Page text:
Marin Independent Journal: “the U.S. Patent and Trademark Office had created a new trademark category for medical marijuana. But the patent office backpedaled last week and eliminated the category, . . . . The patent office is, however, continuing to accept pot-trademark applications. . . . DeAngelo doubts that anyone will ever succeed in trademarking a marijuana strain.”
If you want to know where the Drug Enforcement Agency stands on marijuana, including medical marijuana, read this July 2010 report from the DEA. What follows is from the opening paragraphs of the report.
THE DEA POSITION ON MARIJUANA
The campaign to legitimize what is called ―medical‖ marijuana is based on two propositions: first, that science views marijuana as medicine; and second, that the DEA targets sick and dying people using the drug. Neither proposition is true. Specifically, smoked marijuana has not withstood the rigors of science–it is not medicine, and it is not safe. Moreover, the DEA targets criminals engaged in the cultivation and trafficking of marijuana, not the sick and dying. This is true even in the 14 states that have approved the use of ―medical‖ marijuana.
On October 19, 2009 Attorney General Eric Holder announced formal guidelines for federal prosecutors in states that have enacted laws authorizing the use of marijuana for medical purposes. The guidelines, as set forth in a memorandum from Deputy Attorney General David W. Ogden, makes clear that the focus of federal resources should not be on individuals whose actions are in compliance with existing state laws, and underscores that the Department will continue to prosecute people whose claims of compliance with state and local law conceal operations inconsistent with the terms, conditions, or purposes of the law. He also reiterated that the Department of Justice is committed to the enforcement of the Controlled Substances Act in all states and that this guidance does not ―legalize‖ marijuana or provide for legal defense to a violation of federal law.2 While some people have interpreted these guidelines to mean that the federal government has relaxed its policy on ―medical‖ marijuana, this in fact is not the case. Investigations and prosecutions of violations of state and federal law will continue. These are the guidelines DEA has and will continue to follow.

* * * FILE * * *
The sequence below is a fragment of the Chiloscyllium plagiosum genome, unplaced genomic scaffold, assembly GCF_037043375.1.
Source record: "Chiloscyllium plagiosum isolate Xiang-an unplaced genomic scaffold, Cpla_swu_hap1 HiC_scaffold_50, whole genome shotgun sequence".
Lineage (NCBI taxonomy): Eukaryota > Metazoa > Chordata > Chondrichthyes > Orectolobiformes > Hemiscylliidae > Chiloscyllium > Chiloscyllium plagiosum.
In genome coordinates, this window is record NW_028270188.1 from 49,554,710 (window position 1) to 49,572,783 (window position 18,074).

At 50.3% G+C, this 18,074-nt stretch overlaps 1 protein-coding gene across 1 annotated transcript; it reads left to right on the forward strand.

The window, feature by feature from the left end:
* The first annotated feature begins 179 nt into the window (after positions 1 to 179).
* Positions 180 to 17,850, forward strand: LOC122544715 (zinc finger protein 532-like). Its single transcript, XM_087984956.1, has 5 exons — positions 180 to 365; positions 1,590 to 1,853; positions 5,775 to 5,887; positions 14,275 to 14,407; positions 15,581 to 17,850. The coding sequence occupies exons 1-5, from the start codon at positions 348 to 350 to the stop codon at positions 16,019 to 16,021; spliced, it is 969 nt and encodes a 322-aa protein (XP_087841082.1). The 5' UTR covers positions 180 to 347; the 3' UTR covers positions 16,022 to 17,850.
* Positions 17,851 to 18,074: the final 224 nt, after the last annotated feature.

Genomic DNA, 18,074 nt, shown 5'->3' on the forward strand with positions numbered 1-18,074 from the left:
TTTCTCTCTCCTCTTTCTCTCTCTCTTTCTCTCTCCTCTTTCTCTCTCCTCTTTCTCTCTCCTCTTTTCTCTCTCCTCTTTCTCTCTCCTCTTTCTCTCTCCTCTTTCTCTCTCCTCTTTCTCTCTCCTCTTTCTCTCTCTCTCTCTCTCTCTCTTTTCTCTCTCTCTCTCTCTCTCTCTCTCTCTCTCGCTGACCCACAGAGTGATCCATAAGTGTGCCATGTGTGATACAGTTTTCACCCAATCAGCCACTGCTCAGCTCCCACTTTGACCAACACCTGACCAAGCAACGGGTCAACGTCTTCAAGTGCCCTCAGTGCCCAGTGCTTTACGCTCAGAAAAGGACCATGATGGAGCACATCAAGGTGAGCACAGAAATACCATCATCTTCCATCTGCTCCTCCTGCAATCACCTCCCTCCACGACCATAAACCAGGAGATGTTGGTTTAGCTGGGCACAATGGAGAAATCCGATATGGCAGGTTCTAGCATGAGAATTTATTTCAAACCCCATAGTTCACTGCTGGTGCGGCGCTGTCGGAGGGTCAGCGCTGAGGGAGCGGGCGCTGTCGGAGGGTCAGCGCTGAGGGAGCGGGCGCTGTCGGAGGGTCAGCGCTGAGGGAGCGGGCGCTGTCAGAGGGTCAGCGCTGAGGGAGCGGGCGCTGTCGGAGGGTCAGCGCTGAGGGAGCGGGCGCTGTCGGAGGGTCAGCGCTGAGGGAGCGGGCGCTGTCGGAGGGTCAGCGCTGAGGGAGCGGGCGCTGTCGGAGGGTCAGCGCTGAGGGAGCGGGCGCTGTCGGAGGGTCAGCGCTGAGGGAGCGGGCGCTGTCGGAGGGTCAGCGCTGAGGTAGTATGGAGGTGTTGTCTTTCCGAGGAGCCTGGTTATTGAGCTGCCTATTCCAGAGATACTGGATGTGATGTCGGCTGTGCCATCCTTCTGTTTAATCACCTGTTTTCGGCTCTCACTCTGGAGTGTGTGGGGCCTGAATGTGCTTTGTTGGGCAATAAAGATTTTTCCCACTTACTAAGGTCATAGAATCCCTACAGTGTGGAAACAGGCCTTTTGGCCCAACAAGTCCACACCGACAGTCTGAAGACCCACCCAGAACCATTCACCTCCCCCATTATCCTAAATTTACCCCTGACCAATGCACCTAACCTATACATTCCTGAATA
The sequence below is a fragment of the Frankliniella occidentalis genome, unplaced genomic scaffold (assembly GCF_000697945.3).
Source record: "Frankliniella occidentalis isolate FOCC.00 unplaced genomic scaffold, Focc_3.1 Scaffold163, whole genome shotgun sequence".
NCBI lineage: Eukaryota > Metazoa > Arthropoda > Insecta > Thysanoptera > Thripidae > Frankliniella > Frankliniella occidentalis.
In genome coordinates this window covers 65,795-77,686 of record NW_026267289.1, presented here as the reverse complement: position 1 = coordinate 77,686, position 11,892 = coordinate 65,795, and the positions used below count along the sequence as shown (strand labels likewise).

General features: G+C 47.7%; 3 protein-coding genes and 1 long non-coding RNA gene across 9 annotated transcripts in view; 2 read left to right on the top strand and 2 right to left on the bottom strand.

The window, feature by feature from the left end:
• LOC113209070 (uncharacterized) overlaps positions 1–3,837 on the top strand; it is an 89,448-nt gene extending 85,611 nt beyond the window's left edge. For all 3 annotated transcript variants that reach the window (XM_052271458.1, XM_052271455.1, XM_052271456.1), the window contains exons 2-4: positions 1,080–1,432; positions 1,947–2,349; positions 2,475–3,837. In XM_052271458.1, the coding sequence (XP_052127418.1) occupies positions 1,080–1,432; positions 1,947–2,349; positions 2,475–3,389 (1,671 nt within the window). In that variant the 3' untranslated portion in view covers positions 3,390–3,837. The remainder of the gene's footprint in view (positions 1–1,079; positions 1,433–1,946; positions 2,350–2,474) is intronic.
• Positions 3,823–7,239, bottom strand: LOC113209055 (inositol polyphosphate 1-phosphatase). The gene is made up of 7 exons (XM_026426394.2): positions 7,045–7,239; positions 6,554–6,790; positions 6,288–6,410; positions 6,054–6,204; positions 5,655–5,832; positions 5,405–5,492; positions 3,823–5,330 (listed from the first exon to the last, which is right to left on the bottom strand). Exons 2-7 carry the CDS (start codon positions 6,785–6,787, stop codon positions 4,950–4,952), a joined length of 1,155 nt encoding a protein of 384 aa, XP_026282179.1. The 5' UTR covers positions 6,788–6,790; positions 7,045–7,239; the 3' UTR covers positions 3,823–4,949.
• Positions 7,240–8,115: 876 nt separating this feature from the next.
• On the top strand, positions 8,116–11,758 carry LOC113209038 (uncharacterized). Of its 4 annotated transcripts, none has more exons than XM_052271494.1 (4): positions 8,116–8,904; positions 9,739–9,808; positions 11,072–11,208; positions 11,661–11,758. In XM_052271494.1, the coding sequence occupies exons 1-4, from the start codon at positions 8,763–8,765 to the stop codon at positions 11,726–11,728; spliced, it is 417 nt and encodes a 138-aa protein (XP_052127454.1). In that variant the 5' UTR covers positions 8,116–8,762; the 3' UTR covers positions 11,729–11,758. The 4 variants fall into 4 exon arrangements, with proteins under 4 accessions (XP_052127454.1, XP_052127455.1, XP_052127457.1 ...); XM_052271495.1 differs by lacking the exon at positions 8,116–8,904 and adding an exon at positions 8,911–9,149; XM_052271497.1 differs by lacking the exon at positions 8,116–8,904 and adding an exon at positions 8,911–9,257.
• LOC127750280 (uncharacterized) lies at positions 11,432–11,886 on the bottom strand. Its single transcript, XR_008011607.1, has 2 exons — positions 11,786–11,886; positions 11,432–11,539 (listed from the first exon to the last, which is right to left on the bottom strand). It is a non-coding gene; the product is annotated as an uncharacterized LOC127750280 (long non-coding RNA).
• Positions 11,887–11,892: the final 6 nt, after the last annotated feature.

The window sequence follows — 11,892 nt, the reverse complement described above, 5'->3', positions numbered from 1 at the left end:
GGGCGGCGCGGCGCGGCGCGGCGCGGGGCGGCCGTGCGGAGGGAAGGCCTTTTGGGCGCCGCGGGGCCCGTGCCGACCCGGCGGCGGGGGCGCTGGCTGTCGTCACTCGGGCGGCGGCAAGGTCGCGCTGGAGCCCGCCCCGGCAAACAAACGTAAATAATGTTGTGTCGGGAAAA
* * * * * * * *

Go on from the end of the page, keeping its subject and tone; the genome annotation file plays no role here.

THE FALLACY OF MARIJUANA FOR MEDICINAL USE
SMOKED MARIJUANA IS NOT MEDICINE
There is no sound scientific evidence that smoked marijuana can be used safely and effectively as medicine. Congress enacted laws against marijuana in 1970 based in part on its conclusion that marijuana has no scientifically proven medical value. The Food and Drug Administration (FDA) is the federal agency responsible for approving drugs as safe and effective medicine based on valid scientific data. The FDA has not approved smoked marijuana for any condition or disease. The FDA noted that ―there is currently sound evidence that smoked marijuana is harmful, and ―that no sound scientific studies supported medical use of marijuana for treatment in the United States, and no animal or human data supported the safety or efficacy of marijuana for general medical use.